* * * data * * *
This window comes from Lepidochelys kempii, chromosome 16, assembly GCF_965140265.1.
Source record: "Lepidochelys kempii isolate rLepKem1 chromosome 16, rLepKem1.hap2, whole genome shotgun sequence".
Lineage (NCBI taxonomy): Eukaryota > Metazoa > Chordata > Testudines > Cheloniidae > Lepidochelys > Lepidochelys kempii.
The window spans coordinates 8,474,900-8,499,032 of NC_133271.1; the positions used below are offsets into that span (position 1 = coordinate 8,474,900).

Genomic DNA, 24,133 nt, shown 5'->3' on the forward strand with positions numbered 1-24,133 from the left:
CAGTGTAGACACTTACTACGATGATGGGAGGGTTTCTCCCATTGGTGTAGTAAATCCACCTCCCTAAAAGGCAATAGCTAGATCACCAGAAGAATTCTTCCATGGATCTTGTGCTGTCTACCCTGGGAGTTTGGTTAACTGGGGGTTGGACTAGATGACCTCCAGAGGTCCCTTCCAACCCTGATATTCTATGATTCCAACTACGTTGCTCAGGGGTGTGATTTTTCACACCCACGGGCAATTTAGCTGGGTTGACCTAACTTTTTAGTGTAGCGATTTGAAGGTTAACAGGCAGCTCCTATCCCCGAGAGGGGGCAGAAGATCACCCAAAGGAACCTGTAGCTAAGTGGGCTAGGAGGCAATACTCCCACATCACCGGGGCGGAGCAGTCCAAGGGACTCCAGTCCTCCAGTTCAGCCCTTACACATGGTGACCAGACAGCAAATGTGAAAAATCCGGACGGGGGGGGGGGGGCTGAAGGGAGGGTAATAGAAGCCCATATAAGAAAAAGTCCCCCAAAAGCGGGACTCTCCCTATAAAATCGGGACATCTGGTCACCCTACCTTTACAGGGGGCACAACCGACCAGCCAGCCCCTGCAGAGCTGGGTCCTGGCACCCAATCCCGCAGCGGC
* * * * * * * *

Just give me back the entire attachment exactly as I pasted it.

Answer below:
This window comes from Lepidochelys kempii, chromosome 16, assembly GCF_965140265.1.
Source record: "Lepidochelys kempii isolate rLepKem1 chromosome 16, rLepKem1.hap2, whole genome shotgun sequence".
Lineage (NCBI taxonomy): Eukaryota > Metazoa > Chordata > Testudines > Cheloniidae > Lepidochelys > Lepidochelys kempii.
The window spans coordinates 8,474,900-8,499,032 of NC_133271.1; the positions used below are offsets into that span (position 1 = coordinate 8,474,900).

Genomic DNA, 24,133 nt, shown 5'->3' on the forward strand with positions numbered 1-24,133 from the left:
CAGTGTAGACACTTACTACGATGATGGGAGGGTTTCTCCCATTGGTGTAGTAAATCCACCTCCCTAAAAGGCAATAGCTAGATCACCAGAAGAATTCTTCCATGGATCTTGTGCTGTCTACCCTGGGAGTTTGGTTAACTGGGGGTTGGACTAGATGACCTCCAGAGGTCCCTTCCAACCCTGATATTCTATGATTCCAACTACGTTGCTCAGGGGTGTGATTTTTCACACCCACGGGCAATTTAGCTGGGTTGACCTAACTTTTTAGTGTAGCGATTTGAAGGTTAACAGGCAGCTCCTATCCCCGAGAGGGGGCAGAAGATCACCCAAAGGAACCTGTAGCTAAGTGGGCTAGGAGGCAATACTCCCACATCACCGGGGCGGAGCAGTCCAAGGGACTCCAGTCCTCCAGTTCAGCCCTTACACATGGTGACCAGACAGCAAATGTGAAAAATCCGGACGGGGGGGGGGGGGCTGAAGGGAGGGTAATAGAAGCCCATATAAGAAAAAGTCCCCCAAAAGCGGGACTCTCCCTATAAAATCGGGACATCTGGTCACCCTACCTTTACAGGGGGCACAACCGACCAGCCAGCCCCTGCAGAGCTGGGTCCTGGCACCCAATCCCGCAGCGGC